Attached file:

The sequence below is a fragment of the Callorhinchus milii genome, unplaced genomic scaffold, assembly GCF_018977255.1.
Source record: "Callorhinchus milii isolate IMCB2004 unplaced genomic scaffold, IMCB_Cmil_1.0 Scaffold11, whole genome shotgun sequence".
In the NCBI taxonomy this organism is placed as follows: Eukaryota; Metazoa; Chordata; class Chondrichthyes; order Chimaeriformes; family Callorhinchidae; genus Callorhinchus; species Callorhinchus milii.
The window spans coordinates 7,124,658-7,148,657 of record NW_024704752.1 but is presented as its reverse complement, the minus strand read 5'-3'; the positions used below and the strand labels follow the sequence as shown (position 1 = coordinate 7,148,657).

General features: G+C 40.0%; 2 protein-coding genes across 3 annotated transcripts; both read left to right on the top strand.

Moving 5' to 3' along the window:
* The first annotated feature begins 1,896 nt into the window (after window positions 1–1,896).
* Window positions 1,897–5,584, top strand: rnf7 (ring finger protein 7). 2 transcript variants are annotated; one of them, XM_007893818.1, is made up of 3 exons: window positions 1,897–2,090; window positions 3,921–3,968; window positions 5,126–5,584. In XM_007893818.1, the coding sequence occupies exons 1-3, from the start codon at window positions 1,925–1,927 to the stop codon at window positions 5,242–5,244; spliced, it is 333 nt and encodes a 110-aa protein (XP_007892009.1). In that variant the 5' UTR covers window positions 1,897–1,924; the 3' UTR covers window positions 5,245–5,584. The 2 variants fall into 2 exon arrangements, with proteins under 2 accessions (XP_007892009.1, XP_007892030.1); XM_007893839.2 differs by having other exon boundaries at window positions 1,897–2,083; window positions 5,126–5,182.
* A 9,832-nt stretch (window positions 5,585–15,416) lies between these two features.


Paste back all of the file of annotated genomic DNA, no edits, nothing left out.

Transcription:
The sequence below is a fragment of the Callorhinchus milii genome, unplaced genomic scaffold, assembly GCF_018977255.1.
Source record: "Callorhinchus milii isolate IMCB2004 unplaced genomic scaffold, IMCB_Cmil_1.0 Scaffold11, whole genome shotgun sequence".
In the NCBI taxonomy this organism is placed as follows: Eukaryota; Metazoa; Chordata; class Chondrichthyes; order Chimaeriformes; family Callorhinchidae; genus Callorhinchus; species Callorhinchus milii.
The window spans coordinates 7,124,658-7,148,657 of record NW_024704752.1 but is presented as its reverse complement, the minus strand read 5'-3'; the positions used below and the strand labels follow the sequence as shown (position 1 = coordinate 7,148,657).

General features: G+C 40.0%; 2 protein-coding genes across 3 annotated transcripts; both read left to right on the top strand.

Moving 5' to 3' along the window:
* The first annotated feature begins 1,896 nt into the window (after window positions 1–1,896).
* Window positions 1,897–5,584, top strand: rnf7 (ring finger protein 7). 2 transcript variants are annotated; one of them, XM_007893818.1, is made up of 3 exons: window positions 1,897–2,090; window positions 3,921–3,968; window positions 5,126–5,584. In XM_007893818.1, the coding sequence occupies exons 1-3, from the start codon at window positions 1,925–1,927 to the stop codon at window positions 5,242–5,244; spliced, it is 333 nt and encodes a 110-aa protein (XP_007892009.1). In that variant the 5' UTR covers window positions 1,897–1,924; the 3' UTR covers window positions 5,245–5,584. The 2 variants fall into 2 exon arrangements, with proteins under 2 accessions (XP_007892009.1, XP_007892030.1); XM_007893839.2 differs by having other exon boundaries at window positions 1,897–2,083; window positions 5,126–5,182.
* A 9,832-nt stretch (window positions 5,585–15,416) lies between these two features.